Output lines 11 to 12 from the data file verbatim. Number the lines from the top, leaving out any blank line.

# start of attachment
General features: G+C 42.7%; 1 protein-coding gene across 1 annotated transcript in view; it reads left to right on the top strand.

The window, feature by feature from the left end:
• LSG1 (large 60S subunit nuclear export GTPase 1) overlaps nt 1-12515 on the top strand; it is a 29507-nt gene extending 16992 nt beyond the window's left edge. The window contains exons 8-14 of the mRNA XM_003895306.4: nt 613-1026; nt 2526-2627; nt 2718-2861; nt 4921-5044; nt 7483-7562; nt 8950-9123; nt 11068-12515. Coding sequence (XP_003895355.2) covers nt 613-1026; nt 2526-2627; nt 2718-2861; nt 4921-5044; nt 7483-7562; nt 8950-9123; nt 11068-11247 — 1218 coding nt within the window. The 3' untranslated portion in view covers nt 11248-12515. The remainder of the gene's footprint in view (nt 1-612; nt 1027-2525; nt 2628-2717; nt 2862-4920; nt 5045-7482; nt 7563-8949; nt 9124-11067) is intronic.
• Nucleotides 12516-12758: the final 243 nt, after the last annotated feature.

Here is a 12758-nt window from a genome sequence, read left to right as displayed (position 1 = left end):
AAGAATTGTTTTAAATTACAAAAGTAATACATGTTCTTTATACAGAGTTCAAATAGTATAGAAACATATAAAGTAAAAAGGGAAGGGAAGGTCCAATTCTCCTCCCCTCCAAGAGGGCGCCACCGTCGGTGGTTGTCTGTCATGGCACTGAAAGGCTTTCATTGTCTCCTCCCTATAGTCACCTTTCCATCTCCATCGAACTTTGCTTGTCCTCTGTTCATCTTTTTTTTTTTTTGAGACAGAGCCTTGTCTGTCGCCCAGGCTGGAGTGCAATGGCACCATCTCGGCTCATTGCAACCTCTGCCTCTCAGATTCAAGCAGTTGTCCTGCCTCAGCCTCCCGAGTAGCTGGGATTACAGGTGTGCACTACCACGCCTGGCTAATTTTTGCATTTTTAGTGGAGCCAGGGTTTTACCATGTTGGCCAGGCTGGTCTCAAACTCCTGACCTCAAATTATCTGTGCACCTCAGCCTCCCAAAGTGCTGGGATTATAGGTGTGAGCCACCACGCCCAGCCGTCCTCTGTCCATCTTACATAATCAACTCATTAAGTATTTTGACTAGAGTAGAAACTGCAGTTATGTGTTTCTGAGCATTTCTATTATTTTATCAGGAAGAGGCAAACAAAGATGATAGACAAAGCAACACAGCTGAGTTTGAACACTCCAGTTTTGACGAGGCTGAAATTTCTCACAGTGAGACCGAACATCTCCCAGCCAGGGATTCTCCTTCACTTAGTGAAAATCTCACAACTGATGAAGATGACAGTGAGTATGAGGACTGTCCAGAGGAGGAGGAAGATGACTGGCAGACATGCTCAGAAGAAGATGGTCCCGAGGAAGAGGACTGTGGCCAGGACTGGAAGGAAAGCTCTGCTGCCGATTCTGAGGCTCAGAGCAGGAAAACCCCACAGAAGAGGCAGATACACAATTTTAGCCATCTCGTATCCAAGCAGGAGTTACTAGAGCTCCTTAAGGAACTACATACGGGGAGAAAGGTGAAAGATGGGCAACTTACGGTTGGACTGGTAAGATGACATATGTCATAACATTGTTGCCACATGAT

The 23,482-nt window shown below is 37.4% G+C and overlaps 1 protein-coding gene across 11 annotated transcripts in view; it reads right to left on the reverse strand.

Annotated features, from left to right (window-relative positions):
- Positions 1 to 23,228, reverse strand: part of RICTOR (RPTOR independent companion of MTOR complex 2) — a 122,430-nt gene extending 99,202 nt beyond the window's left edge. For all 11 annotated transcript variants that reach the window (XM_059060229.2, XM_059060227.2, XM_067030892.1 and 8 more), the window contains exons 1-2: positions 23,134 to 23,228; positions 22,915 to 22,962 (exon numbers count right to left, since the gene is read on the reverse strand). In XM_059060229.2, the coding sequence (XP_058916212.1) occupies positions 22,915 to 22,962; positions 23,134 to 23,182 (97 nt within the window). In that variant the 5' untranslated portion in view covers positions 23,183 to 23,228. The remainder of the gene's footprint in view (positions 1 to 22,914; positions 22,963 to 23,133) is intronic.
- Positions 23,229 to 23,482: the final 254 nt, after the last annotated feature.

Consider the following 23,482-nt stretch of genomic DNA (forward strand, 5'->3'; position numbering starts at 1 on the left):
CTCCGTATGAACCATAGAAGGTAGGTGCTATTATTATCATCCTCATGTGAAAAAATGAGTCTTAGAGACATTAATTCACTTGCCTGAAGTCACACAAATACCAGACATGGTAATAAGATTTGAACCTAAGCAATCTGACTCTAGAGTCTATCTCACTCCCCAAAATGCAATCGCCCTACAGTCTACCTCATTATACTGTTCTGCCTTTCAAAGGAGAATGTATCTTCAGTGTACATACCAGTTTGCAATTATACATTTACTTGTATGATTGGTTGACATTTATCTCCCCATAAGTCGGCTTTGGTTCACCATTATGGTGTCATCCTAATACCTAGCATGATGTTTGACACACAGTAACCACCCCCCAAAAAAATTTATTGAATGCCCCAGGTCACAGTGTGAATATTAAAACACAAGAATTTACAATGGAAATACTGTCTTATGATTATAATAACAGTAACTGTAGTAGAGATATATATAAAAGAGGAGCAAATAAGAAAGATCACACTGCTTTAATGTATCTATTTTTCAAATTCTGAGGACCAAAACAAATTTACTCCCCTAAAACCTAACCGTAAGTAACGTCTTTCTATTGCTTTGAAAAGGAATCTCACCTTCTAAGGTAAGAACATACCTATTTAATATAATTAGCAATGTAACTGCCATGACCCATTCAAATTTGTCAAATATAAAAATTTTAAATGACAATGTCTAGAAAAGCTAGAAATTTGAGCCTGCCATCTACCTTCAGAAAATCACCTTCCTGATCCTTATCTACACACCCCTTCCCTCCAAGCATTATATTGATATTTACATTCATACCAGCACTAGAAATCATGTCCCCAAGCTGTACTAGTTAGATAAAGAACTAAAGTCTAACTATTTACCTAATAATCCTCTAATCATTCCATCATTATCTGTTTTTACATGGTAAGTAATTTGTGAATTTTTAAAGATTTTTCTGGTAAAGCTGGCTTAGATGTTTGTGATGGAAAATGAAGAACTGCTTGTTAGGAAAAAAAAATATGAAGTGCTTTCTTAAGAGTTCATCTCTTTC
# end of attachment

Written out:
Consider the following 23,482-nt stretch of genomic DNA (forward strand, 5'->3'; position numbering starts at 1 on the left):
CTCCGTATGAACCATAGAAGGTAGGTGCTATTATTATCATCCTCATGTGAAAAAATGAGTCTTAGAGACATTAATTCACTTGCCTGAAGTCACACAAATACCAGACATGGTAATAAGATTTGAACCTAAGCAATCTGACTCTAGAGTCTATCTCACTCCCCAAAATGCAATCGCCCTACAGTCTACCTCATTATACTGTTCTGCCTTTCAAAGGAGAATGTATCTTCAGTGTACATACCAGTTTGCAATTATACATTTACTTGTATGATTGGTTGACATTTATCTCCCCATAAGTCGGCTTTGGTTCACCATTATGGTGTCATCCTAATACCTAGCATGATGTTTGACACACAGTAACCACCCCCCAAAAAAATTTATTGAATGCCCCAGGTCACAGTGTGAATATTAAAACACAAGAATTTACAATGGAAATACTGTCTTATGATTATAATAACAGTAACTGTAGTAGAGATATATATAAAAGAGGAGCAAATAAGAAAGATCACACTGCTTTAATGTATCTATTTTTCAAATTCTGAGGACCAAAACAAATTTACTCCCCTAAAACCTAACCGTAAGTAACGTCTTTCTATTGCTTTGAAAAGGAATCTCACCTTCTAAGGTAAGAACATACCTATTTAATATAATTAGCAATGTAACTGCCATGACCCATTCAAATTTGTCAAATATAAAAATTTTAAATGACAATGTCTAGAAAAGCTAGAAATTTGAGCCTGCCATCTACCTTCAGAAAATCACCTTCCTGATCCTTATCTACACACCCCTTCCCTCCAAGCATTATATTGATATTTACATTCATACCAGCACTAGAAATCATGTCCCCAAGCTGTACTAGTTAGATAAAGAACTAAAGTCTAACTATTTACCTAATAATCCTCTAATCATTCCATCATTATCTGTTTTTACATGGTAAGTAATTTGTGAATTTTTAAAGATTTTTCTGGTAAAGCTGGCTTAGATGTTTGTGATGGAAAATGAAGAACTGCTTGTTAGGAAAAAAAAATATGAAGTGCTTTCTTAAGAGTTCATCTCTTTC